Boom Bye-Bye, a popular hit song by recently incarcerated Jamaican Dancehall artiste Buju Banton is one very strong demonstration of this. Buju’s lyrics are hardly unique among reggae artists today. Other artistes joined the fray of bashing gays in the past. The long list includes Shabba Ranks, Beenie Man, Bounty Killer and Vybz Kartel. Numerous Dancehall artistes have had their US visas revoked due to same opposition and ‘hate songs’.
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Recently, Beenie Man posted a video on YouTube, apologising to the gay community for his anti-gay songs and remarks. He has recently had his visa reinstated. Other artistes such as Bounty Killer have come out to condemn Beenie’s move, writing it off as a cowardly act; and simply a ploy to regain a piece of the US music market.
Opposition to the gay lifestyle is not only in music, but in many other aspects of Caribbean life including social behaviour and general deportment.
Hate crimes against gays is common in countries such as Jamaica and Trinidad and Tobago. In Jamaica, being accused of such an act undoubtedly means jeering, ridicule and beating. Many people will incite ‘jungle justice’ (the act of an irate mob taking it upon themselves tojudge and punish perceived crime/behaviour)on the accused if caught.
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Recently, a student at the University of Technology (Utech) in Jamaica was badly beaten after he was accused of being caught in the act. The young male tried to flee from an angry mob and ran to the security booth for protection. Little did he know that the security guards would severely batter him in the sight of riled up youth, jeering and attempting to catch a glimpse of or inflict wounds on the young man. An amateur video of the incident was captured and went viral on YouTube and international news. Public outrage resulted in the security guards being arrested and the actions condemned by the university.
Activism is also strong and increasing in the Caribbean. International activists realise the Caribbean is an area to target and are intensifying their efforts especially in the Spanish-speaking countries. Human rights groups such as Jamaicans for Justice speak out against violence against gays and advocate social change and acceptance.
The achievements of the activist community is further strengthened by preventing musical performances by homophobic artistes, taking homophobic songs off the airwaves as well as sensitizing the public as to the issues surrounding homosexuality.
The Economist published a 2009 article titled 'Homophobia in Jamaica a vicious intolerance, the politicians seem unperturbed by hate crimes'. The title makes it strikingly apparent that many do not understand the multi-dimensional problem with regards to politics and homosexuality in the Caribbean.
It is however true that the Caribbean has some of the toughest anti-sodomy laws. At present, same sex marriage is illegal in Caribbean countries and punishable by law in nine. In fact, any act of homosexuality(between males), whether it may be in public or confined to a private space is considered a criminal act of buggery and the accused may be charged and sentenced if found guilty. Jamaican courts, for example often sentence men who have sex with men (MSM) to prison terms with hard labour. Antigua and Barbuda, Barbados, Saint Vincent and the Grenadines, Dominica, Grenada, Jamaica, Saint Kitts and Nevis, Saint Lucia, and Trinidad and Tobago ban relations between same-sex couples, especially men. Penalties for this crime vary between 10 and 50 years, depending on the laws of each country.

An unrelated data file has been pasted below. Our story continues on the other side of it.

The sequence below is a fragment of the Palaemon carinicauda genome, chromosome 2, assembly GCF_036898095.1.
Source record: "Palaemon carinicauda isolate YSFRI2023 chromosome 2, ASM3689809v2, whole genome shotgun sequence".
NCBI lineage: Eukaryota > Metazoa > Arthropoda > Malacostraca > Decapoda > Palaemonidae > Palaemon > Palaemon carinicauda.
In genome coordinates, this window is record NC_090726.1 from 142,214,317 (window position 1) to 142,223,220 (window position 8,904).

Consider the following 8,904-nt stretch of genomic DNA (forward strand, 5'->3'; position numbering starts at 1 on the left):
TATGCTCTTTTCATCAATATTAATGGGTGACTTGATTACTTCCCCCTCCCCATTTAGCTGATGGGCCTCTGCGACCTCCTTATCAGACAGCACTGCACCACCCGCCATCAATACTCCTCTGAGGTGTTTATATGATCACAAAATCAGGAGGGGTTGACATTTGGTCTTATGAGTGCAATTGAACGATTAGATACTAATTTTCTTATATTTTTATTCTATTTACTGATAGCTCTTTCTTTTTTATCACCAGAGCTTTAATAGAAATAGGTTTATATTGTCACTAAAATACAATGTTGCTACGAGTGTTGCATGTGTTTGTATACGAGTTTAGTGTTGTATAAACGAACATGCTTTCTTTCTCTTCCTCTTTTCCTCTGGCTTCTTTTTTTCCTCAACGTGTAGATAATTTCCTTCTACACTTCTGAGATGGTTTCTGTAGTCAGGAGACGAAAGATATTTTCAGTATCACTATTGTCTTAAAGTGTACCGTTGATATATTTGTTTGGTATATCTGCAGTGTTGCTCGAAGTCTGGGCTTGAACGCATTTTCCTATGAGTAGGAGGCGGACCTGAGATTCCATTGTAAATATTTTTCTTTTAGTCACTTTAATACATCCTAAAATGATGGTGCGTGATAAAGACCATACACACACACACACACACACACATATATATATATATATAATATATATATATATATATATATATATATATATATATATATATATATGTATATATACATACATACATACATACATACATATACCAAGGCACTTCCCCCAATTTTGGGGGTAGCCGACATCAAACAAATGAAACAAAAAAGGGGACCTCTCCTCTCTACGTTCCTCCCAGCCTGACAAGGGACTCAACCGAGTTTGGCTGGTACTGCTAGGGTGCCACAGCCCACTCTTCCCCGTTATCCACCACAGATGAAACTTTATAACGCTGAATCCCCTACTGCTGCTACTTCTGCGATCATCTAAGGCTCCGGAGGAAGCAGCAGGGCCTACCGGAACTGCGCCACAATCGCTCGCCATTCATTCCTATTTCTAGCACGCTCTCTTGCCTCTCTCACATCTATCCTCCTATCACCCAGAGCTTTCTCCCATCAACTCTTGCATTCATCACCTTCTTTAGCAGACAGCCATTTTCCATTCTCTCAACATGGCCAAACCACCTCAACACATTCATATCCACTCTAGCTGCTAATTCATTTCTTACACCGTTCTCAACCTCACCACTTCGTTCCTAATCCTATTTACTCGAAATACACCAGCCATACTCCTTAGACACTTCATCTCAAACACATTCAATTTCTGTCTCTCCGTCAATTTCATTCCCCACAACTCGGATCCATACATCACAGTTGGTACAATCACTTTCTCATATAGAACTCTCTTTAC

Many consider these archaic laws and argue that constitutional change is due such that the laws may reflect the changing global landscape. Others consider this sentiment wishful thinking as political issues arise with the need to change or alter these laws, effectively preventing any change.
Many leaders have admitted that they are indeed in favour of liberalisation or at least the ‘reconsideration’ of the laws that be. Former Prime Minister, Bruce Golding summed up Jamaica's homophobia by saying on a Hardtalk interview that he would never appoint a gay to his cabinet. Golding further told parliament that he would not yield to foreign pressure to liberalise the laws. In the lead up to the last general elections held in Jamaica, The Most Honourable Portia Simpson Miller, then Leader of the Opposition, now Prime Minister reported that if her party was elected, it would consider reopening parliamentary debates to review the buggery law. Since taking office, nothing much has been said about this issue even though the government faces pressure from the media and various human rights bodies for answers.
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One can easily see that the legal issues related to homosexuality in the Caribbean are severely hampered by the game of politics. Some politicians shy away from the issue altogether, else they risk political suicide while others simply turn the issue into a perennial matter.
If there is any hope for an ounce of acceptance however, laws must be the framework on which further efforts will stand. Of course, tolerance cannot be measured solely on legislation, as violence, persecution and discrimination can take place despite legislation. However, legislation is an essential step in the process.
With regards to the future, there may indeed be some amount of lax in the laws due to external pressure, human rights group advocacy, etc. The question is, will politicians ignore the electorate and succumb to these other issues? It is indeed a quandary, the result of which remains to be seen.